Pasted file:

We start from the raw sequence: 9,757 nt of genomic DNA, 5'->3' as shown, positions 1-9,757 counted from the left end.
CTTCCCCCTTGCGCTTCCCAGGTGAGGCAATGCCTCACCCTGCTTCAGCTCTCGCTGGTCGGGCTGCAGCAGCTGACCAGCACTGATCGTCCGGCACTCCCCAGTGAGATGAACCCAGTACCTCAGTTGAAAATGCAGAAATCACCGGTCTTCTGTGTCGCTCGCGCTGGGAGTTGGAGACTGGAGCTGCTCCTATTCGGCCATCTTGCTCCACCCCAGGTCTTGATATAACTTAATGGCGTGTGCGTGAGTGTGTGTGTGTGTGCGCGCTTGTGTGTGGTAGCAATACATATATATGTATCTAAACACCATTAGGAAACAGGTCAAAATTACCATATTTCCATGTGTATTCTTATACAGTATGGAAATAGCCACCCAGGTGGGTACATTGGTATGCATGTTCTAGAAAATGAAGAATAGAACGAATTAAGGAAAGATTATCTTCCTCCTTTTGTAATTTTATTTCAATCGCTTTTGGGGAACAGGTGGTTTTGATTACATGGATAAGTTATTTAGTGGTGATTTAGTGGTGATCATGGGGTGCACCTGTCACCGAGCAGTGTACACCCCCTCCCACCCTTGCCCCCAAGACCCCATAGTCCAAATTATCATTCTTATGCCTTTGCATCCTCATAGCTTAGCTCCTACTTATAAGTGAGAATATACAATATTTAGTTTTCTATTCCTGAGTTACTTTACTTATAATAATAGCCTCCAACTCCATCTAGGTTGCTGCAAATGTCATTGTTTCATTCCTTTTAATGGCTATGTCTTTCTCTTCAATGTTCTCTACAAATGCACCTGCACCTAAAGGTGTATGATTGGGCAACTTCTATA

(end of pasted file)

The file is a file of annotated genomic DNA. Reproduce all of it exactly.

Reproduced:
We start from the raw sequence: 9,757 nt of genomic DNA, 5'->3' as shown, positions 1-9,757 counted from the left end.
CTTCCCCCTTGCGCTTCCCAGGTGAGGCAATGCCTCACCCTGCTTCAGCTCTCGCTGGTCGGGCTGCAGCAGCTGACCAGCACTGATCGTCCGGCACTCCCCAGTGAGATGAACCCAGTACCTCAGTTGAAAATGCAGAAATCACCGGTCTTCTGTGTCGCTCGCGCTGGGAGTTGGAGACTGGAGCTGCTCCTATTCGGCCATCTTGCTCCACCCCAGGTCTTGATATAACTTAATGGCGTGTGCGTGAGTGTGTGTGTGTGTGCGCGCTTGTGTGTGGTAGCAATACATATATATGTATCTAAACACCATTAGGAAACAGGTCAAAATTACCATATTTCCATGTGTATTCTTATACAGTATGGAAATAGCCACCCAGGTGGGTACATTGGTATGCATGTTCTAGAAAATGAAGAATAGAACGAATTAAGGAAAGATTATCTTCCTCCTTTTGTAATTTTATTTCAATCGCTTTTGGGGAACAGGTGGTTTTGATTACATGGATAAGTTATTTAGTGGTGATTTAGTGGTGATCATGGGGTGCACCTGTCACCGAGCAGTGTACACCCCCTCCCACCCTTGCCCCCAAGACCCCATAGTCCAAATTATCATTCTTATGCCTTTGCATCCTCATAGCTTAGCTCCTACTTATAAGTGAGAATATACAATATTTAGTTTTCTATTCCTGAGTTACTTTACTTATAATAATAGCCTCCAACTCCATCTAGGTTGCTGCAAATGTCATTGTTTCATTCCTTTTAATGGCTATGTCTTTCTCTTCAATGTTCTCTACAAATGCACCTGCACCTAAAGGTGTATGATTGGGCAACTTCTATA